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Date: April 3rd 1917

April 3rd, 1917

Dearest Mother:

Haven't much to do this afternoon so must write home. Received your letter of March 7 the night before last and one from Clemmie dated March 9. Was sorry to hear of Allan McLeod's death. It seems sad that two of them should have gone in such a short time, but there is comfort in the fact their lives having been given in such a noble cause have not been spent in vain and they shall receive their reward for what they have done.
Well we are back in the battery again. Came back yesterday forenoon after what one might call a two months and a half vacation for a change and the light work was the same as a vacation to us. We had a good time and Sgt. Lee was as a white a man as one can ever hope to work under - one of those big hearted, high principled fellows. He was liked and respected by everyone. Full of fun, he found in our little bunch men who responded to his good-fellowship and we never had a dull moment all the time we were there and when we were leaving he said goodbye with tears in his eyes.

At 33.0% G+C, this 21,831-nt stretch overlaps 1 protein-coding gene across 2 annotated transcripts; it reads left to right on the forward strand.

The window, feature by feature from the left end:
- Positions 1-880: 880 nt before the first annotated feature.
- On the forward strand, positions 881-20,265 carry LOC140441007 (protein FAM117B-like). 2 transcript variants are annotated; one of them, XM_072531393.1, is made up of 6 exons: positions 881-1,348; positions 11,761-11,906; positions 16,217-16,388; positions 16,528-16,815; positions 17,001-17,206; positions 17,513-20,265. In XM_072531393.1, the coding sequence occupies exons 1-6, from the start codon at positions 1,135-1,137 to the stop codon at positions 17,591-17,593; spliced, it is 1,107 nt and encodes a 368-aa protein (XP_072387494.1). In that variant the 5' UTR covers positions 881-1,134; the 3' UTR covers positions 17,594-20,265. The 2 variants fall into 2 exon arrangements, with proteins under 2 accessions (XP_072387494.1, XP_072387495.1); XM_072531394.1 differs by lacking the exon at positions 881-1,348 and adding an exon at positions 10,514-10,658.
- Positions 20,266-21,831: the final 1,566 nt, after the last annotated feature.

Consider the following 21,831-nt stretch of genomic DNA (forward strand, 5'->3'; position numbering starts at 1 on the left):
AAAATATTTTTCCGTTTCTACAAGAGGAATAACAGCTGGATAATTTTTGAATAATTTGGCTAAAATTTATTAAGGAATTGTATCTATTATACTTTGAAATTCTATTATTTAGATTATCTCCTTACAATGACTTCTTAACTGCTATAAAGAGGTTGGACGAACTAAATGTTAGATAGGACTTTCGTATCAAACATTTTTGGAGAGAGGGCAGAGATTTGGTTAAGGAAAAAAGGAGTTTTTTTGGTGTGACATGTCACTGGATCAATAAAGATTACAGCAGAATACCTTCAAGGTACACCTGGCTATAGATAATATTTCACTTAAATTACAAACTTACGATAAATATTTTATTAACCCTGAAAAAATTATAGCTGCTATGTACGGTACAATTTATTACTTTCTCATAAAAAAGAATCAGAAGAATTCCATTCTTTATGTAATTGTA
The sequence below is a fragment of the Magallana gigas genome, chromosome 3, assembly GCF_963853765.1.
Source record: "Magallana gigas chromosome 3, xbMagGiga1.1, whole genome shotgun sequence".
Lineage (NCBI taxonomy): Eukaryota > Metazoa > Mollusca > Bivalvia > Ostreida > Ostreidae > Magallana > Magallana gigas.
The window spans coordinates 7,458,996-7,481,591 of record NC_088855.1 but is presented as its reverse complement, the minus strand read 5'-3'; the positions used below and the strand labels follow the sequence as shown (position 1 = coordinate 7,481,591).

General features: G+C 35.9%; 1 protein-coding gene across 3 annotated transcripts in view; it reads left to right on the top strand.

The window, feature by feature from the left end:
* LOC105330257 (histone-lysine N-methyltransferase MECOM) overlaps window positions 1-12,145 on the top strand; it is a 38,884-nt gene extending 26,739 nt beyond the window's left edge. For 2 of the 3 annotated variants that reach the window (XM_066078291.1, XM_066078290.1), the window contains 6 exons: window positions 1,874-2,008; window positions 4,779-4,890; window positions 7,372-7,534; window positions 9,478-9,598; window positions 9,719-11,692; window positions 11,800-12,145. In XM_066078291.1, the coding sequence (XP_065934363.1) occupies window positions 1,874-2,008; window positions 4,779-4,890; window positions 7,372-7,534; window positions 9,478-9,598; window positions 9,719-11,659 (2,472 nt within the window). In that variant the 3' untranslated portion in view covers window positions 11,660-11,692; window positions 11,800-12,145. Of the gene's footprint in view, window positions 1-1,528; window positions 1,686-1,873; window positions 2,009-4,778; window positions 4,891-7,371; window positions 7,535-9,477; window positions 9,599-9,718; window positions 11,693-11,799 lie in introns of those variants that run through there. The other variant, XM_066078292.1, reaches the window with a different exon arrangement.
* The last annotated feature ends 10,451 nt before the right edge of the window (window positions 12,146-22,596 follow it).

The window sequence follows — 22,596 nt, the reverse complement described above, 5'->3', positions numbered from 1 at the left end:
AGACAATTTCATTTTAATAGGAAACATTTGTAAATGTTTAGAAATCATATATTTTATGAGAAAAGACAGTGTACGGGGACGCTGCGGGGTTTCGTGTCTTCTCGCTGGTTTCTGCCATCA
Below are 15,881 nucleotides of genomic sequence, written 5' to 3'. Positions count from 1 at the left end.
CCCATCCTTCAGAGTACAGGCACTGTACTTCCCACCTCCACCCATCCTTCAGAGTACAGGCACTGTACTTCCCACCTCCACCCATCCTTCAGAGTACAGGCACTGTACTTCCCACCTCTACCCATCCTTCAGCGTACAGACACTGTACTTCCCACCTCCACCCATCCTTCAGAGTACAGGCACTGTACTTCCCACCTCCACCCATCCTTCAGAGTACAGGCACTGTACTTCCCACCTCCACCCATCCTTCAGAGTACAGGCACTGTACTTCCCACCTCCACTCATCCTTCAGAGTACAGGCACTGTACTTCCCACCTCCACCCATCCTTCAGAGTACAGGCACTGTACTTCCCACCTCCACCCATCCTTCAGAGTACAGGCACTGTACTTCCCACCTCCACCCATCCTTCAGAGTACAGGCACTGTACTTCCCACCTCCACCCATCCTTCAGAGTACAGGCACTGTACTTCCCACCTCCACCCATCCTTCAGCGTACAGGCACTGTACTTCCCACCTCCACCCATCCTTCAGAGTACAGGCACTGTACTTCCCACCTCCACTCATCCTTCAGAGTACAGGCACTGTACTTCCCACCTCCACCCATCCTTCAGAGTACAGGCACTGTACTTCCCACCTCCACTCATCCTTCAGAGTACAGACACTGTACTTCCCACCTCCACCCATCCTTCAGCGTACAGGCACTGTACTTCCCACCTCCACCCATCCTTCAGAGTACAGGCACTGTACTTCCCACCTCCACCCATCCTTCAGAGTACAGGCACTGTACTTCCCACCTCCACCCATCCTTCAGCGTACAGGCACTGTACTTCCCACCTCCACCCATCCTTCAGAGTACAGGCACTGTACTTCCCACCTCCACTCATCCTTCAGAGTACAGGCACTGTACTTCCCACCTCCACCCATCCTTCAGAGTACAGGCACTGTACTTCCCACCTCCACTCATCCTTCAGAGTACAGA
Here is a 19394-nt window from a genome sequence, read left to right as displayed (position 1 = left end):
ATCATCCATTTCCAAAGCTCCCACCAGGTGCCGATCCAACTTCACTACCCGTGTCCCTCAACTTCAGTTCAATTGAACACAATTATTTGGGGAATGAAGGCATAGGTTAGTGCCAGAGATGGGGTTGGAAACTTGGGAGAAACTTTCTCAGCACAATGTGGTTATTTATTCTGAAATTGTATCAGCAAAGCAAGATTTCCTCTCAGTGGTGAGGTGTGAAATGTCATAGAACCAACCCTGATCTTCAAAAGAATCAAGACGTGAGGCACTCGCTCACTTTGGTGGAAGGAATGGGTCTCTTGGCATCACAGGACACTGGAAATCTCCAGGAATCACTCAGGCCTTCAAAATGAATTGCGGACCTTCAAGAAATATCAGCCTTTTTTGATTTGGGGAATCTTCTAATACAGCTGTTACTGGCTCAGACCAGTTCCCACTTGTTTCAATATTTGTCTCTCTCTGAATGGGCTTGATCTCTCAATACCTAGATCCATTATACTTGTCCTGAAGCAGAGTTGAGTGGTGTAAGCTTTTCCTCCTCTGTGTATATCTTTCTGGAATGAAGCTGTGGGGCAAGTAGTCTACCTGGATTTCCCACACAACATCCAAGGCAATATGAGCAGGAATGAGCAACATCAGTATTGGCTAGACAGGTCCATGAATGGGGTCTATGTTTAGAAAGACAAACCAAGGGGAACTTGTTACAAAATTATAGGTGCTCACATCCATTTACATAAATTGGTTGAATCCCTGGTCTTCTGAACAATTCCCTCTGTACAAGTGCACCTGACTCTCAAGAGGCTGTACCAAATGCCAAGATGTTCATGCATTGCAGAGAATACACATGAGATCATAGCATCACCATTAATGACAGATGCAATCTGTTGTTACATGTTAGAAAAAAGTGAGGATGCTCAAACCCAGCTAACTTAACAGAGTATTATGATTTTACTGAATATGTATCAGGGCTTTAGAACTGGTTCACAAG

Well we got back about dinner time, had dinner and we four telephonists came up to our old cellar. There were two in it before, Warren Lane and a Beans chap. Conrad and I are sharing top bunk on one side, Warren and Les Smith are in the lower one and Walter Smith and Beans on the other side. They are a fine bunch of fellows.

I am on duty today as battery busman with another chap. Our job is to go out and fix up the lines if any of them go down and our tour of duty is 24 hours. We patrolled one of our O.P.s about a two and a half mile walk across country and back. It was quite a change for me and I enjoyed it although walking was a little muddy.

Wednesday morning. Just got to this point when the office rang up and told us our other O.P. was down and we had to go out over it. Found the fault and got it fixed up getting in just before supper. After supper the doctor came up to innoculate us. All the boys but the eight of us who were away had been done before. After we had been jabbed it was such a beautiful evening that Ben and I took a walk into the village behind us for some eats. Here we met some of the Princess Pats and I ran across a fellow who knew Don McLeod. He took me to his quarters but he was out so I did not see him. If it is fine tonight however I will take a run in.

Don't think I have much news. I think I mentioned in one of my letters Kinsman had got a scratch from a piece of high explosive. It was only a scratch and he is back with the battery again. The boys are all well. Was talking to Eon and Herb McEwen last night. They are fine. Personally I never felt better.

Think I must close now and write to Clemmie.

Love to all from your loving son, Harold